Antioxidant Qualities of CBD, CBG, THC, and Other Cannabinoids

Updated: Nov 22

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A July 2021 study entitled "CBG, CBD, Δ9-THC, CBN, CBGA, CBDA, and Δ9-THCA as Antioxidant Agents and Their Intervention Abilities in Antioxidant Action" that was published in the journal Fitoterapia explored the potential antioxidant characteristics of common phytocannabinoids, including CBD, CBG, and delta-9 THC, as well as the common acidic precursors CBDA and THCA.


The research noted that, "according to the literature, CBD and Δ9-THC exhibit strong antioxidant activity, stronger than vitamins C, A, and E."

The study's authors reported that the goal of their scientific investigation was to explore "the antioxidant activity of cannabigerol (CBG), cannabidiol (CBD), Δ9-tetrahydrocannabinol (Δ9-THC), cannabinol (CBN), cannabigerolic acid (CBGA), cannabinolic acid (CBDA) and Δ9-tetrahydrocannabinolic acid (Δ9-THCA) estimated by spectrophotometric methods."


The research noted that, "according to the literature, CBD and Δ9-THC exhibit strong antioxidant activity, stronger than vitamins C, A, and E."


Study Conclusions

"The growing popularity of supplements containing cannabinoids, mainly cannabinoid oils (e.g. CBD oil and CBG oil), in the self-medication of humans and the increased interest in these compounds in different preclinical and clinical trials stimulates researcher to investigating of the bioactive properties of individual cannabinoids, including their antioxidant activities.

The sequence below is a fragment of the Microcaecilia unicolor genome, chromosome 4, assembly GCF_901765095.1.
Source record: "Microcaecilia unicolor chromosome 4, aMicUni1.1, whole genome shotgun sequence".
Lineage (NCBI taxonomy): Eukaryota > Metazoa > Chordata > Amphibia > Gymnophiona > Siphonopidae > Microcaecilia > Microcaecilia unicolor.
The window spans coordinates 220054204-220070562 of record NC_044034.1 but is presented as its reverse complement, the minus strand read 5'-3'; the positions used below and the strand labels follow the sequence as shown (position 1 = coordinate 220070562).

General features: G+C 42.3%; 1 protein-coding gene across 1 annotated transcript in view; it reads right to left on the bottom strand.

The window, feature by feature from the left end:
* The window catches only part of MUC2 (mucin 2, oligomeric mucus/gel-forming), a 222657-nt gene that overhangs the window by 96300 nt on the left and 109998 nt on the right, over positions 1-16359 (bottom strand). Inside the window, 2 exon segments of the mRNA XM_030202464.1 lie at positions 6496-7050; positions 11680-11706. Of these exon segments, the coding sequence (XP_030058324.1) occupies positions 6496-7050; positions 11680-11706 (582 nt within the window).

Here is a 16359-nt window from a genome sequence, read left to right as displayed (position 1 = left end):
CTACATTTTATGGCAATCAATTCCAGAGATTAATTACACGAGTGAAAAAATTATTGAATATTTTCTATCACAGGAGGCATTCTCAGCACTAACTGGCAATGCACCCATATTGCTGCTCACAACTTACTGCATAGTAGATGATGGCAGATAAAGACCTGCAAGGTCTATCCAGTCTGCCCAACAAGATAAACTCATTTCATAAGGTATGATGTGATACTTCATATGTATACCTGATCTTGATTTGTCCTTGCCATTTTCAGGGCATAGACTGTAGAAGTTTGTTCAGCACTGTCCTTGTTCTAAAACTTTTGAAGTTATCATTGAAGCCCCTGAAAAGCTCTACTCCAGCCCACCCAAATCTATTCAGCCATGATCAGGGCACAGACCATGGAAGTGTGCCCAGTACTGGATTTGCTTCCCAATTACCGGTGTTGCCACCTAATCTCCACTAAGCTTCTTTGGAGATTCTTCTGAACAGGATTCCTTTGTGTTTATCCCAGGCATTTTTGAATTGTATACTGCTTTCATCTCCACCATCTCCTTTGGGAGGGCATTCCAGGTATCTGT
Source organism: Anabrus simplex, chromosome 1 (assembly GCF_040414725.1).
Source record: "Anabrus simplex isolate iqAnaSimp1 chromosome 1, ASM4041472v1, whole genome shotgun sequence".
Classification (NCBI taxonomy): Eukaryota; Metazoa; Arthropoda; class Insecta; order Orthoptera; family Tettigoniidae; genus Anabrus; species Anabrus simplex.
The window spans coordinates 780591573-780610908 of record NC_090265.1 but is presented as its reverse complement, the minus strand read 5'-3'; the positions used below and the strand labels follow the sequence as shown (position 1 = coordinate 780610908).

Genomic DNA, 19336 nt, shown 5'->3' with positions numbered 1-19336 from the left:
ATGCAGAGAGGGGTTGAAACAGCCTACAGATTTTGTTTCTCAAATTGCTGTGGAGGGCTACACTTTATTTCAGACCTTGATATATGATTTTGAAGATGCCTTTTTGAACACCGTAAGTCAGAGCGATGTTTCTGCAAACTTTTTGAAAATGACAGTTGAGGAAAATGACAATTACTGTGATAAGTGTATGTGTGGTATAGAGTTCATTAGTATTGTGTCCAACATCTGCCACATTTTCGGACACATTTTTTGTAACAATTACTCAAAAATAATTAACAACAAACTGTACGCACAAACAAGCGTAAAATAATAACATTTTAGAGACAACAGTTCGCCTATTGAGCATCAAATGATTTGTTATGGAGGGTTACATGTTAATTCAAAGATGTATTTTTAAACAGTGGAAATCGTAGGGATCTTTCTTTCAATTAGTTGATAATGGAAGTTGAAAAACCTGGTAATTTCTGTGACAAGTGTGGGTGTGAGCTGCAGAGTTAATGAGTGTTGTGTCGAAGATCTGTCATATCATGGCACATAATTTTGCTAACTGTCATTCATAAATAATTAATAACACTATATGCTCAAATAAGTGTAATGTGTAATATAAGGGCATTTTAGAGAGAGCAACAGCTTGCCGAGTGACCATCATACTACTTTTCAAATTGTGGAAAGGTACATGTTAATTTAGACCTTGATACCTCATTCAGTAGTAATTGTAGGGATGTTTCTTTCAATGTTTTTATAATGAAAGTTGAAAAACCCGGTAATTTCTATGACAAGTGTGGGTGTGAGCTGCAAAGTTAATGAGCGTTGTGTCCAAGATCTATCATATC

CBG molecular structure


"The presented data prove that all the examined cannabinoids—CBG, CBD, Δ9-THC, CBN, CBGA CBDA and Δ9-THCA—exhibit antioxidant activity manifesting itself in their ability to scavenge free radicals, to protect oxidation process and to reduce metal ions. Although, the intensity of these activities for individual cannabinoids is not the same, it is generally comparable to that of E vitamin.


"The presented data prove that all the examined cannabinoids—CBG, CBD, Δ9-THC, CBN, CBGA CBDA and Δ9-THCA—exhibit antioxidant activity."

"It should be noticed, however, that the magnitude of the deviation from this approximate and simplified observation depends on the method applied in estimating the antioxidant properties of cannabinoids. Careful consideration of the obtained results leads to the following conclusions:

  1. "Two types of electron sources (i.e. antioxidant centers) transferring electrons to the reduced radical/metal ion can be distinguished in CBG, CBD, Δ9-THC, CBN, CBGA CBDA, and Δ9-THCA: phenolic groups and double bonds. Their significance depends on the type of electron-accepting species.

  2. "The antioxidant activity of the examined neutral cannabinoids (CBG,CBD, Δ9-THC and CBN) is higher than that of Trolox when radicals/metal ions are reduced by electron transfer from phenolic groups following the SET mechanism. It is evident from the results obtained by ABTS, CUPRAC and FRAP and slightly less so by DPPH.

  3. "The antioxidant activity of neutral cannabinoids is lower than that of Trolox when the adduct formation mechanism dominates in the radical scavenging process (see the results from beta-carotene assays).

  4. "Although the hydrogen bond between the phenolic OH group and the carboxyl group in cannabinoid acids may account for their lower antioxidant activity, it is not necessarily the case. At the presence of basic radicals (see ORAC) or in an environment with pH greater than the pKa of cannabinoid acids (see CUPRAC), their antioxidant activity is equal to or even greater than that of their neutral counterparts.

  5. "The analysis of the obtained results shows that in the case of cannabinoids with two hydroxyl groups, only one of them exhibits antioxidant activity when the SET and/or HAT mechanism dominates in the electron transfer process.

  6. "The importance of the cannabinoids' double bond in the radical scavenging process– is revealed in the adduct formation mechanism (see beta-carotene, DPPH and ORAC results)."

View the original study.


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